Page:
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One of the underlying aims of Refugee Learning Stories is to experiment with the idea of the ‘Third Space’ model as a way of describing inclusive practice in online and mobile education for refugees. The concept of the Third Space was originally popularised by the writings of postcolonial theorist Bhabha (1994), who described it as a ‘hybrid’ culture that emerges out of the intersection between two cultures, in which neither culture is dominant nor superior. Bhabha saw these cultures as the ‘colonised’ (the First Space) and the ‘coloniser’ (the Second Space), a conception which resonates well with current debates around decolonising the curriculum, as it depicts an alternative kind of relationship between people on the margins of society and those at the centre – one that aims neither for superficial harmony nor for prejudiced confrontation, but rather for mutual understanding gained through dialogue.

Since Bhabha first wrote about the Third Space, many other authors have developed the idea further – for example Edward Soja, an urban geographer, wrote about Third Spaces in physical spaces where people live and work, arguing that space was not just the neutral backdrop to human actions but was actively shaped by the powerful to perpetuate their dominance over other social groups (Soja, 1998). Celia Whitchurch (2008) described professional staff in higher education as occupying a Third Space between administrators and academics. Cronin (2014) proposed that massive open online courses (MOOCs) are Third Spaces between formal and non-formal education; Potter and McDougall (2017) took this idea further and looked for Third Spaces in digital networks in open, online learning – and were disappointed to find that many digital spaces mirrored the power dynamics in traditional classrooms, thus not fulfilling their Third-Space potential for their members. These are just a few contemporary examples of the Third Space literature from the field of higher education.

Because of its dialectical nature, the Third Space is necessarily dynamic, ever-changing, and transformative for all who participate in it, particularly providing opportunities for disempowered members of society to enact agency over their lives in ways that would be impossible in the mainstream ‘First Space’.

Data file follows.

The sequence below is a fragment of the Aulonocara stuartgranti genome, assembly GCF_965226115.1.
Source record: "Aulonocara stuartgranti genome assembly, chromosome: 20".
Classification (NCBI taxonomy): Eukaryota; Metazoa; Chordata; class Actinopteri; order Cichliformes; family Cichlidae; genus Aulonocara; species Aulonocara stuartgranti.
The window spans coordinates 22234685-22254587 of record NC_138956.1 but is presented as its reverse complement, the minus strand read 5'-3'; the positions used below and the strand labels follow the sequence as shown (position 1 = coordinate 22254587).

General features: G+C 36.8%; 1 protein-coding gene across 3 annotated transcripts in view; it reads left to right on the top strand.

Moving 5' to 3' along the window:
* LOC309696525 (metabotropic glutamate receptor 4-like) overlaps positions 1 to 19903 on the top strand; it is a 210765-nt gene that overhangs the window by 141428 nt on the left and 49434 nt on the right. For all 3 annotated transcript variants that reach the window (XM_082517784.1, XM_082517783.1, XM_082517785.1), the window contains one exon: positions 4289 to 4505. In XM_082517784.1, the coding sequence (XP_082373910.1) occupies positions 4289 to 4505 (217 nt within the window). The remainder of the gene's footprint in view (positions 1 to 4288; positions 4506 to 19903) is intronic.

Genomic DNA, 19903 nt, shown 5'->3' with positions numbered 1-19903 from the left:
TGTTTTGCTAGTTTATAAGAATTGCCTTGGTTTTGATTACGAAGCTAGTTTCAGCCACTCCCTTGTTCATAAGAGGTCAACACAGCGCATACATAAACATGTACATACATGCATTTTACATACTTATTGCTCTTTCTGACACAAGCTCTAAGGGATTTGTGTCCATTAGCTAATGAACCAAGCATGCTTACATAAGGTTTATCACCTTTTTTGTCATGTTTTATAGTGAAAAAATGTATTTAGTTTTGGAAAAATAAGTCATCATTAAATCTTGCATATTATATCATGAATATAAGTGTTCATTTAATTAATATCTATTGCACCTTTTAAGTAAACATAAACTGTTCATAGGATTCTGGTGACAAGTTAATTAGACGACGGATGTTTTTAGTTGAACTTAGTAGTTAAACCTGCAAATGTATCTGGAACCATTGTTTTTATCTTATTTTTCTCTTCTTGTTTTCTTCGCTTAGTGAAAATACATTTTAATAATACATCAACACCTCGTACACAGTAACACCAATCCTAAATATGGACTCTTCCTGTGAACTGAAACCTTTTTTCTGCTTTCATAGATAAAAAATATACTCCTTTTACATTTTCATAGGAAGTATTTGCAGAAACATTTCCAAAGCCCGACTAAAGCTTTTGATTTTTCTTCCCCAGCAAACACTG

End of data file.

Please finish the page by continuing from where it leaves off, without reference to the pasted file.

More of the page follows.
The organisations that support displaced people tend to create many potential Third Spaces, for example through the establishment of drop-in centres, community meet-ups and study weekends, or through pairing the learners with mentors and ‘study-buddies’. The OpenIMPACT Framework, shown in the diagram below, and described in the following paragraph, includes the elements we think are likely to be present in such Third Spaces.

OpenIMPACT Model - three concentric circles (labelled micro, meso and macro), cut into seven segments, labelled: Open,
OpenIMPACT Model by Gabi Witthaus 2019 (

‘Openness’ refers primarily to the attitudes of participants – that they are open to learning from one another, and willing to share their authentic selves. It may also refer to the creation and sharing of open educational resources or the use of open educational practices. ‘Intentionality’ suggests that the group has some kind of shared vision. ‘Mutuality’ was best described by Martin Luther King in a letter he wrote from prison to his fellow clergymen: ‘We are caught in an inescapable network of mutuality, tied in a single garment of destiny. Whatever affects one directly, affects all indirectly.’ This recognition that, in the whole general scheme of things, everybody’s wellbeing affects everybody else’s wellbeing would permeate the vision, the principles, and the actions of Third Space communities.

Then we move on to ‘Partnerships’: organisations that provide inclusive spaces for refugees and asylum seekers tend to work in partnership with other bodies and groups in a wider support network. ‘Actions’ are self-explanatory, and are aligned with the previously-mentioned intentionality. ‘Co-creation’ is where different members of a Third Space community work together to create things such as curricula, learning resources, policies or social cohesion. And finally, a Third Space will necessarily result in ongoing ‘Transformation’ for all its members – not just those who are labelled as ‘learners’, but also volunteers or staff with teaching, administrative or other support roles.

In the stories and resources that we gather on this blog, we hope to test this concept of Third Spaces, and the OpenIMPACT model, as a way of describing what is happening when refugees and asylum seekers engage in mobile or online learning. We hope to get feedback from contributors and readers to help us both develop the model, and build up a bank of stories and summaries of related research projects. We look forward to hearing from you!


Bhabha, H. (1994) The Location of Culture. London: Routledge.

Cronin, C. (2014). Networked learning and identity development in open online spaces. In S. Bayne, C. Jones, M. de Laat, T. Ryberg, & C. Sinclair (Eds.), Proceedings of the 9th International Conference on Networked Learning 2014 (pp. 405–411). Edinburgh.

Potter, J., & McDougall, J. (2017). The Networked Educator and Open Learning. Chapter 6 in Potter, J., & McDougall, J. (Eds.) (2017). Digital Media, Culture and Education: Theorising Third Space Literacies (1st ed.). London: Palgrave MacMillan.

Soja, E. W. (1998) Thirdspace: Journeys to Los Angeles and other Real-and-Imagined Places, Capital & Class. Cambridge MA: Blackwell. 

Whitchurch, C. (2008). Shifting identities and blurring boundaries: The emergence of third space professionals in UK higher education. Higher Education Quarterly, 62(4), 377–396.

By Gabi Witthaus